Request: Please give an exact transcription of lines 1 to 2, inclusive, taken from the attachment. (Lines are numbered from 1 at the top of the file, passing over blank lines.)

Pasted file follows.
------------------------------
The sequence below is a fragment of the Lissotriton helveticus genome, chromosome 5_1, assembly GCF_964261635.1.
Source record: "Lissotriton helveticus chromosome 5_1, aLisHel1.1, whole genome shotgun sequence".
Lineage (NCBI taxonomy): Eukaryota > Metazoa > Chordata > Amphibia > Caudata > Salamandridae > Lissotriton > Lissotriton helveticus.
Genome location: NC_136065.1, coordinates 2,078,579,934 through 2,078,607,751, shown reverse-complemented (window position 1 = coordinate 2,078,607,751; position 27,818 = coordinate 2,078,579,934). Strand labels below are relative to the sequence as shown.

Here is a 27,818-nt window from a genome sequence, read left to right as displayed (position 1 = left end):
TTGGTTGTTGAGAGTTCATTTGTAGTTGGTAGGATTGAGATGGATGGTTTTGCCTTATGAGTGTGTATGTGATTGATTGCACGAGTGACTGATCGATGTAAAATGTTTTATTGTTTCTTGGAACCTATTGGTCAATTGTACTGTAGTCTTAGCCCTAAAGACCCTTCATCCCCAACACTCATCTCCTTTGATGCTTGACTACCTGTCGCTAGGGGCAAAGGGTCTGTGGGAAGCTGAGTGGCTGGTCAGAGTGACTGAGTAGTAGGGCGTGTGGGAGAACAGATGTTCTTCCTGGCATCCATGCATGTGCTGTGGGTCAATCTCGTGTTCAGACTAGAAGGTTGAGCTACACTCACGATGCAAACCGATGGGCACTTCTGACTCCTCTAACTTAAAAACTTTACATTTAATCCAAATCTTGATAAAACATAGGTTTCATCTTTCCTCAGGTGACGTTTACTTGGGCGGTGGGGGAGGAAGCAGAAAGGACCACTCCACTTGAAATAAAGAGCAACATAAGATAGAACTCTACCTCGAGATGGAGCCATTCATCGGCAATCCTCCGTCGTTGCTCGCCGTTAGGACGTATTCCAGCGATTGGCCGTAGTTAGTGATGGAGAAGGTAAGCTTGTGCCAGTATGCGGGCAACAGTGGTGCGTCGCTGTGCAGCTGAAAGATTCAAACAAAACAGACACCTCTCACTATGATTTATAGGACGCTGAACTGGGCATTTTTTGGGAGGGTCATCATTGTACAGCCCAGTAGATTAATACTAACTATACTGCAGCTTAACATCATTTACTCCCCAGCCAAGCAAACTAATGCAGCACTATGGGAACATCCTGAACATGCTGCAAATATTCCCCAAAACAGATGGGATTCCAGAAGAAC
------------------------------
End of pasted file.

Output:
The sequence below is a fragment of the Lissotriton helveticus genome, chromosome 5_1, assembly GCF_964261635.1.
Source record: "Lissotriton helveticus chromosome 5_1, aLisHel1.1, whole genome shotgun sequence".